Nigel Noble's Oracle Blog

08/01/2015

“log file sync” and the MTTR Advisor

Filed under: 11gR2, Performance — Nigel Noble @ 6:12 pm

I recently investigated a performance problem on an Oracle 11.2 OLTP trading system and although we still don’t fully understand the issue (and which versions of Oracle it effects), I thought I would share what we found (and how we found it). We had a hardware failure on the database server, within 30 seconds the database had automatically been restarted on an idle identical member of the cluster and the application continued on the new database host. A few days later I just happened to notice the following change in the LGWR trace file. I noticed that the Log Writer trace was showing more “kcrfw_update_adaptive_sync_mode” messages than normal.

Adaptive Log Writer

MOS Doc ID 1541136.1 discusses in more detail but basically when “_use_adaptive_log_file_sync” is set to true (the default since 11.2.3), Oracle switches between two methods of communication between the LGWR and foreground processes to acknowledge that a commit has completed:

  • Post/wait – traditional method available in previous Oracle releases
    LGWR explicitly posts all processes waiting for the commit to complete.
    The advantage of the post/wait method is that sessions should find out almost immediately when the redo has been flushed to disk.
  • Polling
    Foreground processes sleep and poll to see if the commit is complete.
    The advantage of this new method is to free LGWR from having to inform many processes waiting on commit to complete thereby freeing high CPU usage by the LGWR.

Initially the LGWR uses post/wait and according to an internal algorithm evaluates whether polling is better. Under high system load polling may perform better because the post/wait implementation typically does not scale well. If the system load is low, then post/wait performs well and provides better response times than polling. Oracle relies on internal statistics to determine which method should be used. Because switching between post/wait and polling incurs an overhead, safe guards are in place in order to ensure that switches do not occur too frequently.

All switches are recorded in LGWR’s trace file.

Looking in the Log Writer trace file before the host “fail-over” ( On the previous db host ) the Log Writer would not switch that often and mostly it would run in “post” mode. Since we moved to the new database server it switched mode much more often and spent much longer in the “poll” mode.

*** 2014-11-18 12:48:43.068 kcrfw_update_adaptive_sync_mode: post->poll long#=102 sync#=645 sync=5167 poll=2056 rw=522 rw+=1735 ack=0 min_sleep=2056
*** 2014-11-18 23:01:37.034 kcrfw_update_adaptive_sync_mode: poll->post current_sched_delay=0 switch_sched_delay=1 current_sync_count_delta=320 switch_sync_count_delta=645
*** 2014-11-18 23:16:31.263 kcrfw_update_adaptive_sync_mode: post->poll long#=49 sync#=367 sync=5943 poll=2056 rw=474 rw+=474 ack=0 min_sleep=2056
*** 2014-11-19 01:50:03.342 kcrfw_update_adaptive_sync_mode: poll->post current_sched_delay=0 switch_sched_delay=1 current_sync_count_delta=178 switch_sync_count_delta=367
*** 2014-11-19 02:05:46.387 kcrfw_update_adaptive_sync_mode: post->poll long#=54 sync#=238 sync=9913 poll=3956 rw=1978 rw+=1978 ack=0 min_sleep=2056
*** 2014-11-19 02:48:16.062 kcrfw_update_adaptive_sync_mode: poll->post current_sched_delay=0 switch_sched_delay=1 current_sync_count_delta=102 switch_sync_count_delta=238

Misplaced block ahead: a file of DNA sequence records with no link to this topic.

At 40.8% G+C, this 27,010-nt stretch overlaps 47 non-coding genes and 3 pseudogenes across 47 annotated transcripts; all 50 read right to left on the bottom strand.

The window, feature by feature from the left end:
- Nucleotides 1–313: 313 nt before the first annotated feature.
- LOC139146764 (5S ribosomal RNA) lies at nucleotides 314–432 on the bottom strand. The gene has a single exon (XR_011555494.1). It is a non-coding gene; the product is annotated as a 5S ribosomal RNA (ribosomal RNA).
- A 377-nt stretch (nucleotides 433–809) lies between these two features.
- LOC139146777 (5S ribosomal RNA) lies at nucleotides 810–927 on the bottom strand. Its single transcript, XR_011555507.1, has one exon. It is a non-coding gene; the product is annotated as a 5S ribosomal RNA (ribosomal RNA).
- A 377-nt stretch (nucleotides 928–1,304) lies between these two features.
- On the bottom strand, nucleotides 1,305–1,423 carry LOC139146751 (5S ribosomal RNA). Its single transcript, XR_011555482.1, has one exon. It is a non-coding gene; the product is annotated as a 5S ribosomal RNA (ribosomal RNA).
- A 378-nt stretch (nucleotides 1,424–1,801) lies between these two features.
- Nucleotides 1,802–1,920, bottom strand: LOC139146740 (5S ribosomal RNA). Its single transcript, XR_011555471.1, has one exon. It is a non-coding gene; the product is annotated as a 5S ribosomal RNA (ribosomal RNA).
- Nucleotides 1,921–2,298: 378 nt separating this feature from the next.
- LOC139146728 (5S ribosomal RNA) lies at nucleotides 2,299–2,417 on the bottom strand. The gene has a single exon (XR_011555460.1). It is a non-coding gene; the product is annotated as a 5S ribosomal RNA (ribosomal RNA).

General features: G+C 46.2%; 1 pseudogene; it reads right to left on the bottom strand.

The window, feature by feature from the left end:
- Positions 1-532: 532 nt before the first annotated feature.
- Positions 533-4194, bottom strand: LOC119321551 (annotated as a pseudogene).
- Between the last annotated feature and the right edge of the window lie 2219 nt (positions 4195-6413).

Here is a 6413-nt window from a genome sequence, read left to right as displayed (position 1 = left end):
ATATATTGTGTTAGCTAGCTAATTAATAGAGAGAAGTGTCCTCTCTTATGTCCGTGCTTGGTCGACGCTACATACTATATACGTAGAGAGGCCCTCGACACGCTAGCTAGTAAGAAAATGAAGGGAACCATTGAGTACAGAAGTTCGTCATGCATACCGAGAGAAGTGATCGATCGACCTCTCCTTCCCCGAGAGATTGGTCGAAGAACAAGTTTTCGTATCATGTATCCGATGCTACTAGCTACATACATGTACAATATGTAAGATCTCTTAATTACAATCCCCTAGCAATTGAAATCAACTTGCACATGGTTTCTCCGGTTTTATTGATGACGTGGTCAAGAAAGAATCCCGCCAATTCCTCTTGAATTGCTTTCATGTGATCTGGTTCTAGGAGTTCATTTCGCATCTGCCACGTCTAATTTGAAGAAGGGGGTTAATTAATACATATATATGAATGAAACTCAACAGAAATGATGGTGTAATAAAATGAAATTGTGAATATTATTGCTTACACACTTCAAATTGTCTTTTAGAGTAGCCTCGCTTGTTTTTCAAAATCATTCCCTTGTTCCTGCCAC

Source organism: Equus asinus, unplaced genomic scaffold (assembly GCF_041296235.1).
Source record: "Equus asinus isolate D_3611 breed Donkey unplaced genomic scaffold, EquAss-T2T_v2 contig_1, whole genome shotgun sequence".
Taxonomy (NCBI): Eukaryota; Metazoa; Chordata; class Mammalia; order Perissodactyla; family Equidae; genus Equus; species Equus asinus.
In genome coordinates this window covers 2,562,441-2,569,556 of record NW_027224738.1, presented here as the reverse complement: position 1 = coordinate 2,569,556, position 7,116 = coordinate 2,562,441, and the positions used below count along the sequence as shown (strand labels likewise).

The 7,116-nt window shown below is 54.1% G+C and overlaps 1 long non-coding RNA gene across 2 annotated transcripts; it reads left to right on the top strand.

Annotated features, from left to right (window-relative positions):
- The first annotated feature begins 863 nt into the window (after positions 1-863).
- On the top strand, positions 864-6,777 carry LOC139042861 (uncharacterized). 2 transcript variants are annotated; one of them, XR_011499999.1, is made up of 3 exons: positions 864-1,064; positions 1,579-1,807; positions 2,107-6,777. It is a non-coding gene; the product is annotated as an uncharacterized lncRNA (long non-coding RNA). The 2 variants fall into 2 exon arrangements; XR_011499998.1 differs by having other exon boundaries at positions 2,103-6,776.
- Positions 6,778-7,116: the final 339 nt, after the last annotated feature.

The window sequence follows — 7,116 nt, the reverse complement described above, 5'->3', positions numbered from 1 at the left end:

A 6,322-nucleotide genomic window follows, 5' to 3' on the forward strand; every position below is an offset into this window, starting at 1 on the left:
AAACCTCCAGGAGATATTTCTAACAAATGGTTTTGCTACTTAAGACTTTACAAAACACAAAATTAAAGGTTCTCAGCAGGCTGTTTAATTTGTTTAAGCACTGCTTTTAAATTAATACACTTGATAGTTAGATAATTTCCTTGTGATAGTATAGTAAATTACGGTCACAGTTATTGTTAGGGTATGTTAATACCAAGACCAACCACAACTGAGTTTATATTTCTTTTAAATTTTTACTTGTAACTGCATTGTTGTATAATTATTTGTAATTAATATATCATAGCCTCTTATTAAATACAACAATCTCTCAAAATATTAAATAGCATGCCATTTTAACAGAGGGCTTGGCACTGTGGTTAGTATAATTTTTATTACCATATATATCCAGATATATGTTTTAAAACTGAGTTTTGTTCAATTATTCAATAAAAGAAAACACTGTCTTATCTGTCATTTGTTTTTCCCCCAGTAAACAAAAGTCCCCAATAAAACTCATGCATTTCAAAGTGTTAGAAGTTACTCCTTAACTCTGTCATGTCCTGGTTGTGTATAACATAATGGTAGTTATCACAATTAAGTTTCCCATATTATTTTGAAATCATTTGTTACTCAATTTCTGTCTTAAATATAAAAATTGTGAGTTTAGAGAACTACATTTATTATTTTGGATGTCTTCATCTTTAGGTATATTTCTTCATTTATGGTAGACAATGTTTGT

*** 2014-11-19 03:32:17.901 kcrfw_update_adaptive_sync_mode: post->poll long#=26 sync#=113 sync=6574 poll=2056 rw=885 rw+=890 ack=0 min_sleep=2056
*** 2014-11-19 05:30:02.634 kcrfw_update_adaptive_sync_mode: poll->post current_sched_delay=0 switch_sched_delay=1 current_sync_count_delta=46 switch_sync_count_delta=113
*** 2014-11-19 11:19:10.203 kcrfw_update_adaptive_sync_mode: post->poll long#=51 sync#=378 sync=6465 poll=2056 rw=464 rw+=464 ack=0 min_sleep=2056

Although I was not aware of any particular problems I was intrigued so decided to run one of my favourite scripts to get a general overview of wait performance.

AWR Wait Histogram data:

I have a script ( awr_wait_histogram.sql ) which is based on the AWR wait histogram data. I prefer using this script to the AWR reports because it creates a fast way to see database wait event performance over many AWR snap shots (we snap AWR every 15 minutes). The script allows you to spot sudden shifts in the wait time buckets. I looked at “log file sync” and “log file parallel write” times. The DB restarted at 03:00 on 18th November.

Looking at the actual physical write of the redo log file (log file parallel write) there is no obvious shift in performance.

mttr_1

But when we look at “log file sync” and as the database becomes busy during the day we start to see a large shift in wait time. Seeing lots of waits in the 128 – 256ms ranges. I can only show a short period of time in these screen shots be we have the advantage that we can compare many days either side of the db restart.

mttr_2

When we look at all the redo related wait events we found a sudden shift in performance of the “LGWR wait for redo copy” wait event shortly after the database restarted.

(data filtered hourly in this screen shot .. 03:00 awr snap missing due to the restart)

mttr_3

So we know “LGWR wait for redo copy” changed shortly after the database was restarted on the new host but we can see the first changes of the Adaptive Log Writer poll mode does not occur for many hours later, so it’s reasonable to assume that post/poll mode changes are caused by the slower log writer rather than the poll mode causing the change in “LGWR wait for redo copy”.

Are the hosts really the same?

We checked all the obvious things for differences between the two servers.

Same CPU’s running at same clock speed?… YES
Is the database still using Huge Pages?… YES
Same Oracle OPatch patches?… YES
Same OS Patches etc?… YES

Have we seen this before?